Wednesday, November 30, 2011
In response to a recent environmental assessment, Montana Fish, Wildlife & Parks will recommend that 68 disease-free bison be relocated to two northern Montana Indian reservations.
The tribal lands were evaluated in an EA that considered moving about 150 disease-free bison that currently are held in a quarantine facility and on a ranch in southwestern Montana. The tribal lands recommended include the Fort Belknap Indian Reservation near Malta and the Fort Peck Indian Reservation near Wolf Point.
Two wildlife management areas were also considered in the EA—the 7,800-acre Marias River WMA near Shelby and the 28,000-acre Spotted Dog WMA near Avon—but neither will be recommended as bison relocation sites.
An official “Record of Decision” was signed by FWP Director Joe Maurier today. If FWP Commission approves the recommendation at its meeting in Helena on Dec. 9 the bison could be moved this winter.
FWP held three public meetings in October—attended by about 400 people—to discuss the relocation proposals. The agency also received more than 3,370 written comments, plus a petition signed by 600 people who opposed the relocation of bison to Spotted Dog WMA. The two WMA proposals were opposed by many neighboring landowners, livestock producers, local governments, and hunters.
While there was opposition to the tribal sites by neighboring landowners along Montana’s Hi-Line, the tribal locations were supported by the local tribes and bison advocates.
The bison to be relocated are part of a study that began in 2004 aimed at determining if bison could be kept free of the bacteria that causes brucellosis, a disease that results in miscarriages in some pregnant animals, including domestic cattle, and bison and elk. The bison, which were repeatedly tested for the disease, are now considered brucellosis-free but to complete the feasibility study additional follow-up testing will continue.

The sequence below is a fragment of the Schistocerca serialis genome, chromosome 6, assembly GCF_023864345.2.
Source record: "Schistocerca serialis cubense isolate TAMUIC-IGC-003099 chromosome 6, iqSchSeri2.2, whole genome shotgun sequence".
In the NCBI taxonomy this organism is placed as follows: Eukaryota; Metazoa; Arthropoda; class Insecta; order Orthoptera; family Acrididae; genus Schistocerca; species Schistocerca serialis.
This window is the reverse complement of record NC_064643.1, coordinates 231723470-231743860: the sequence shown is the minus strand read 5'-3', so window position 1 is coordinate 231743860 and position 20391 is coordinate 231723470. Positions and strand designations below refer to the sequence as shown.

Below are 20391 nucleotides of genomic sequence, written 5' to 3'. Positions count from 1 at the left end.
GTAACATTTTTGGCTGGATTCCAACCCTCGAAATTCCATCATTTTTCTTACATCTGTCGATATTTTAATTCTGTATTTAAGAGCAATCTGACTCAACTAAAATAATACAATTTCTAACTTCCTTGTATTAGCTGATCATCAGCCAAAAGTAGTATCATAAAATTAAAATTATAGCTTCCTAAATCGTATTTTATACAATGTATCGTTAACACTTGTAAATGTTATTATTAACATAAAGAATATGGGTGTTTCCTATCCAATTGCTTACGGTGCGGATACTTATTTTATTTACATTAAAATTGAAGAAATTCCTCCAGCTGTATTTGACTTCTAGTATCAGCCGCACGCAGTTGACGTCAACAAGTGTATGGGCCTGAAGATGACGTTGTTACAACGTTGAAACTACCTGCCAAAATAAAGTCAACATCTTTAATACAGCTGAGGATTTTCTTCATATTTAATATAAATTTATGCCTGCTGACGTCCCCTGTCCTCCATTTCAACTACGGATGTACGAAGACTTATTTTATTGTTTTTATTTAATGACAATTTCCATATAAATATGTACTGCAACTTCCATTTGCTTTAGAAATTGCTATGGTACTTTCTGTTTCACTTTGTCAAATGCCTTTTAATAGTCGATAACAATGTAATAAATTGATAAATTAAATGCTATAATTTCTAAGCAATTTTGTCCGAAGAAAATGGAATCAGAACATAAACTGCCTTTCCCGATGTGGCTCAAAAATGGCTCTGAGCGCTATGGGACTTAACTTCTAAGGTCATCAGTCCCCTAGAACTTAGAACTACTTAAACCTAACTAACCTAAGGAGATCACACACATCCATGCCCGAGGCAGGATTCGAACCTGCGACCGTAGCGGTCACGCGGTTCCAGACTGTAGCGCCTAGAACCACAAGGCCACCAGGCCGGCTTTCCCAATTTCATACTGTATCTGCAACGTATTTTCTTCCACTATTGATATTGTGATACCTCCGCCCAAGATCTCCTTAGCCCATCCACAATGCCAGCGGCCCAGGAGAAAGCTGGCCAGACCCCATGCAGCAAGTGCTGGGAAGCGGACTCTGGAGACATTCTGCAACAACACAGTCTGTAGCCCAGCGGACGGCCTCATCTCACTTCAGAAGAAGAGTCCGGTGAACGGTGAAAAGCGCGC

Accordingly, management-plan agreements for each tribal site must include commitments to: (1) continue disease testing for five years, (2) properly contain bison, (3) immediately respond to any escapes of bison, and (4) provide Montana with disease-free bison for future conservation efforts. There are no infrastructure costs for FWP to pay associated with the recommended tribal lands.
FWP Wildlife Bureau Chief Ken McDonald said FWP’s initial goal was to relocate up to 150 of the disease-free bison from a quarantine facility near Gardiner and from a temporary site at the Green Ranch near Bozeman. A “no action” alternative would have had the bison remain at those locations.
If the recommendation is approved, and when management agreements are in place, all 68 bison now held at the quarantine facility will be relocated to the tribal sites and the quarantine facility will end its operations. The 143 bison now on the Green Ranch will remain there at least through 2015, and the anticipated completion of a comprehensive bison management strategy. The strategy will seek to indentify suitable habitats for wild bison in Montana.
Wild bison exist in Alaska, Arizona, Utah, Canada and other places. Today in Montana wild bison that migrate north from Yellowstone National Park are found in winter near West Yellowstone and Gardiner. In years past, Yellowstone animals were used to help restore elk, antelope and other wildlife herds in Montana and the West.